This is the story of six sneaker-heads put on a plane - and then another plane and then on a bus for three hours afterwards - to have their trip memory-sticked and photographed to find out what happens when one sneaker company is so generous as to invite them over to create their very own masterpiece.
If there are those among you who work in the production of any given goods, would you please raise your hand? OK, that’s what we thought - an irrelevant number. Except for the few, most of us have no clue about how things are actually manufactured. To us, they just miraculously ‘appear’ in the stores out of nowhere - and no, UPS does not make anything. They only deliver. But where from? We can only speculate, we can only imagine what these places look like and what is going on inside them...
Since the production of sneakers has almost been completely moved from Europe to the Far East, one would literally have to go a long way if one wanted to do on-site research for the subject. ‘Almost’ is the keyword in the preceding sentence - because there are a handful of production facilities still operating within Europe. New Balance is one of them, located in the idyllic town of Flimby, three hours north of Manchester at the coast of the Irish Sea. The setting for our ‘Road Trip - New Balance’.
The assignment came at short notice with only little information given: ‘Go to London, catch a flight to Manchester, meet the crew on the plane, get further instructions, and make your way to New Balance for the final showdown. Six people heeded the call and were accompanied by a NB rep, who kept order and the participants on their feet to carry out their mission. The first included a bus, several cases of beer and only a limited number of in-between stops. The task: to expand the drive to the night quarters at Armathwaite Hall to a maximum, to consume the highest amount of ale possible (driver excluded, of course), with a minimum of loo-stops (failed miserably at that one), and to entertain one another with the most exaggerated ‘sex-drugs-and-rock-and-roll’ anecdotes. Two names stood out at this exercise - they took the title easily and there are not enough Xs to define how their stories would have to be rated.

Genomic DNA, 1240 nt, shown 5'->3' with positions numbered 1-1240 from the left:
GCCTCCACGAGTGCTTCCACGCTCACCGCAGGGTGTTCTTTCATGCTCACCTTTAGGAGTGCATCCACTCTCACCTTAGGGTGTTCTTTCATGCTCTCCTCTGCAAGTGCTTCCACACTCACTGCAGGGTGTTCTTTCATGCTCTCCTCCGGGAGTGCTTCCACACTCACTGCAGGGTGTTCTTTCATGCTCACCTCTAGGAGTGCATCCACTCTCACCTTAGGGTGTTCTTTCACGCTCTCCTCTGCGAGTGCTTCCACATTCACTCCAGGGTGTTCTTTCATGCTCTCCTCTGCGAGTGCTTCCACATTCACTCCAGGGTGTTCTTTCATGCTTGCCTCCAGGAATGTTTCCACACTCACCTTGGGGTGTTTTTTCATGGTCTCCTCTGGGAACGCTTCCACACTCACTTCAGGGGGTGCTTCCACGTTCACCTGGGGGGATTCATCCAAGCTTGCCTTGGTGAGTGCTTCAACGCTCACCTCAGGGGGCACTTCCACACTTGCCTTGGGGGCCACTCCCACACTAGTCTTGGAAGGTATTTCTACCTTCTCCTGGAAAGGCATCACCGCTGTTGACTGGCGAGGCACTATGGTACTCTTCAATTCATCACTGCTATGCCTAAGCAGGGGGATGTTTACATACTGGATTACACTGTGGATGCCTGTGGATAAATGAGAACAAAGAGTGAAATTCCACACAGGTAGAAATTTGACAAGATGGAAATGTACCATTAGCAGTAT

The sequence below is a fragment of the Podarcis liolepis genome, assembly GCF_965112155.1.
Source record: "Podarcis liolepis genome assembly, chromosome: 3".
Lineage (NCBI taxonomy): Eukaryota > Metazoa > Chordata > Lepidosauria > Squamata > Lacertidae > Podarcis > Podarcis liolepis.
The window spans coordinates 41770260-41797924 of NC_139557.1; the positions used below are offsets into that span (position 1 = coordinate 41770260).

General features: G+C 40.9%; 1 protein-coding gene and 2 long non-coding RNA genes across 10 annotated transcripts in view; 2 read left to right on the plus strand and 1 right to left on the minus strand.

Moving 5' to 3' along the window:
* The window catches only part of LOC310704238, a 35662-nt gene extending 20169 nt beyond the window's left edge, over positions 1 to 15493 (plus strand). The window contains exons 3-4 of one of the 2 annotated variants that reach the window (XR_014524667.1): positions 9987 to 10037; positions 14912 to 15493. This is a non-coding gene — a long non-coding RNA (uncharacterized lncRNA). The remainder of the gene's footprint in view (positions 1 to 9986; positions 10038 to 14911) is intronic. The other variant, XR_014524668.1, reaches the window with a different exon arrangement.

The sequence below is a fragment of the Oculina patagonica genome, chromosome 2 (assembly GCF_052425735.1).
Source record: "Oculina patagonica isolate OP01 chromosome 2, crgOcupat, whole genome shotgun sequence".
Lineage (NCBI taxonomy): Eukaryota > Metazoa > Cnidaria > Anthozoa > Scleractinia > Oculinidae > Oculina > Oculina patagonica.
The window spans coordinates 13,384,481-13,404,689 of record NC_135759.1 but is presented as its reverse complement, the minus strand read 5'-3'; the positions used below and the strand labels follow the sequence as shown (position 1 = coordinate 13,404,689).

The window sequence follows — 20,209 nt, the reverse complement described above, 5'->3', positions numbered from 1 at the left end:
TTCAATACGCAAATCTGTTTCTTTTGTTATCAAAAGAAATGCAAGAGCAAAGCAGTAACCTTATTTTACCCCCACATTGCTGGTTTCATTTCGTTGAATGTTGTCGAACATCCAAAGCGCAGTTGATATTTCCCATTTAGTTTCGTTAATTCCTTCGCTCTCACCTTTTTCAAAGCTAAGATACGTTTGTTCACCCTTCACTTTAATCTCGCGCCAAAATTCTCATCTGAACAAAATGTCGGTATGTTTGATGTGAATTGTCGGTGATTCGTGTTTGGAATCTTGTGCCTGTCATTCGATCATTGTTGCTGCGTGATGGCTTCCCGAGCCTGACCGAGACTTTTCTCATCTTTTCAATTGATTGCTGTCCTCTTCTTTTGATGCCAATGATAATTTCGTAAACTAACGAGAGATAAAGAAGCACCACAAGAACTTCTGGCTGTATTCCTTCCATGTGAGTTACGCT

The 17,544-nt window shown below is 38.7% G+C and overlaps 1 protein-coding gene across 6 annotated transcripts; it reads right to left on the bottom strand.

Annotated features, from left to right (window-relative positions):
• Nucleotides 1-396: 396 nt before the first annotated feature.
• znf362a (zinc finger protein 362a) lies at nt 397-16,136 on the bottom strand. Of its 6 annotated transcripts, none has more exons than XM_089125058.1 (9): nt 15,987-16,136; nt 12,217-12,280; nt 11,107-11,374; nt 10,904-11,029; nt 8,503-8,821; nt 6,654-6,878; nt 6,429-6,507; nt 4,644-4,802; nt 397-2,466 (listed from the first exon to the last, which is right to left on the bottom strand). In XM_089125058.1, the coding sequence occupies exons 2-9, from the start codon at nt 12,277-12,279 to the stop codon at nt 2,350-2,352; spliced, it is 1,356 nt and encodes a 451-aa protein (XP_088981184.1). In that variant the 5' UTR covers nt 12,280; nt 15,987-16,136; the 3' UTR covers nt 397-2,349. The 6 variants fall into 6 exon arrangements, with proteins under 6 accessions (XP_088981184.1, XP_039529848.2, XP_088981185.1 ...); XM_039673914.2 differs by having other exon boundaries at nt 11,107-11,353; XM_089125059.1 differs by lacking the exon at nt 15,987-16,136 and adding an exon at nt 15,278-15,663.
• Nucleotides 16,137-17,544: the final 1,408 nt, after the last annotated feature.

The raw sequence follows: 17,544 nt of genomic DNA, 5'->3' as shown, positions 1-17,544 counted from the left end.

The final test - a six course dinner - had some struggle with the high numbers and difficult arrangement of the silverware but all made it through and found themselves gathered around the fireplace to resume the day’s struggles in the end. While the night passed quick and uneventful, plenty of obstacles and the final round lay ahead of the group the next day. The English breakfast appeared to be the easiest hurdle to take. However, due to the lack of technical skills and flight experience, the crew was unable to shorten the trip by taking advantage of the helicopter parked outside the hotel. This delay would later turn out to have been a costly one - precious time needed for the grand finale...
The arrival of the contestants at the NB headquarters took no-one there by surprise. All arrangements had been made, the instructors were assembled, and all information was prepared to get the team on the way through the NB factory with its numerous production sectors. Memory skills were challenged here for the crew had to gather valuable information and hints regarding shoe production. ‘Name all outer panels of the NB 576 and 1500’, ‘State all areas suitable for embroidery’, ‘How many types of mesh are available?’ and ‘What material is suede?’ - were just some of the questions that had to be answered. With the end of the instructional period, the crew was given only a short break to gear up at the local shop.
Then they were confronted with their last, yet biggest task. They were to apply their freshly acquired knowledge to master the com-plexities of sneaker production, to defy the professionals at NB and succeed at assembling an instant classic. The crew set about picking their own materials, colorways, and choosing the most significant spots for their embroideries. All within a limit of 60 minutes (damned be that helicopter) and using only one’s own imagination to visualise the results.
If these terms don’t sound too demanding, the dozens and dozens of fabric rolls and boxes with hundreds of materials sure do. Six people, one hour, and a million combinations can only make matters worse. Only with the helping hands of the fine people at New Balance, could this onerous task be finally completed.
Six individual pairs of sneakers are currently in production. Thanks to NB in Germany and over in Flimby - you were great sports and your patience and energy is yet to be matched. Cheers!